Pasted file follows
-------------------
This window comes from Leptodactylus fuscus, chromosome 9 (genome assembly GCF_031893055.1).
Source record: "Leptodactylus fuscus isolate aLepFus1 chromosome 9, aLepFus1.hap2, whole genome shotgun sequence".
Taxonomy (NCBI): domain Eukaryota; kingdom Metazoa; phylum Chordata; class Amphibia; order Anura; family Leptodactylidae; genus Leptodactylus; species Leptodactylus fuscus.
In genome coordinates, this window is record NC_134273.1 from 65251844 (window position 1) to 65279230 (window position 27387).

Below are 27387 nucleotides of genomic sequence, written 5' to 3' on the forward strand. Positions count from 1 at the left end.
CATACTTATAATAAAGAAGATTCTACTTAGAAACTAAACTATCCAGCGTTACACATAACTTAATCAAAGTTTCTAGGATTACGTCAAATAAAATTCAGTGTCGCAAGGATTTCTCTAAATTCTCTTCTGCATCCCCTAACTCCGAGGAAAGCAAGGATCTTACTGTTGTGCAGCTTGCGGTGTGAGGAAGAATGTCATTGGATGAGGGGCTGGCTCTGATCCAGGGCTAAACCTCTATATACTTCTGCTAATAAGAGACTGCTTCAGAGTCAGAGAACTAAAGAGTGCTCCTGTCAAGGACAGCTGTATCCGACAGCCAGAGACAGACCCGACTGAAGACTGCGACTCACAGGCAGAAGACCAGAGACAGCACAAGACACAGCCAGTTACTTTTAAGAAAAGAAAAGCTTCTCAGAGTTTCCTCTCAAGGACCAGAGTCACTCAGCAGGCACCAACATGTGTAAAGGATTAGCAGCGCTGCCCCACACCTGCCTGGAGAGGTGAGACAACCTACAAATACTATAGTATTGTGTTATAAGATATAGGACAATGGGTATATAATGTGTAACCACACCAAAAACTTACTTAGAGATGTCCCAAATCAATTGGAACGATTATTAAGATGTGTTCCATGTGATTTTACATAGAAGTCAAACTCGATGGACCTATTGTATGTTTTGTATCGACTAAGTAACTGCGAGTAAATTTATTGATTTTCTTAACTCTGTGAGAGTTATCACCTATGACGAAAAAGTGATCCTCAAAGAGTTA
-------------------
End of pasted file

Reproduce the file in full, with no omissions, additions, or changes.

This window comes from Leptodactylus fuscus, chromosome 9 (genome assembly GCF_031893055.1).
Source record: "Leptodactylus fuscus isolate aLepFus1 chromosome 9, aLepFus1.hap2, whole genome shotgun sequence".
Taxonomy (NCBI): domain Eukaryota; kingdom Metazoa; phylum Chordata; class Amphibia; order Anura; family Leptodactylidae; genus Leptodactylus; species Leptodactylus fuscus.
In genome coordinates, this window is record NC_134273.1 from 65251844 (window position 1) to 65279230 (window position 27387).

Below are 27387 nucleotides of genomic sequence, written 5' to 3' on the forward strand. Positions count from 1 at the left end.
CATACTTATAATAAAGAAGATTCTACTTAGAAACTAAACTATCCAGCGTTACACATAACTTAATCAAAGTTTCTAGGATTACGTCAAATAAAATTCAGTGTCGCAAGGATTTCTCTAAATTCTCTTCTGCATCCCCTAACTCCGAGGAAAGCAAGGATCTTACTGTTGTGCAGCTTGCGGTGTGAGGAAGAATGTCATTGGATGAGGGGCTGGCTCTGATCCAGGGCTAAACCTCTATATACTTCTGCTAATAAGAGACTGCTTCAGAGTCAGAGAACTAAAGAGTGCTCCTGTCAAGGACAGCTGTATCCGACAGCCAGAGACAGACCCGACTGAAGACTGCGACTCACAGGCAGAAGACCAGAGACAGCACAAGACACAGCCAGTTACTTTTAAGAAAAGAAAAGCTTCTCAGAGTTTCCTCTCAAGGACCAGAGTCACTCAGCAGGCACCAACATGTGTAAAGGATTAGCAGCGCTGCCCCACACCTGCCTGGAGAGGTGAGACAACCTACAAATACTATAGTATTGTGTTATAAGATATAGGACAATGGGTATATAATGTGTAACCACACCAAAAACTTACTTAGAGATGTCCCAAATCAATTGGAACGATTATTAAGATGTGTTCCATGTGATTTTACATAGAAGTCAAACTCGATGGACCTATTGTATGTTTTGTATCGACTAAGTAACTGCGAGTAAATTTATTGATTTTCTTAACTCTGTGAGAGTTATCACCTATGACGAAAAAGTGATCCTCAAAGAGTTA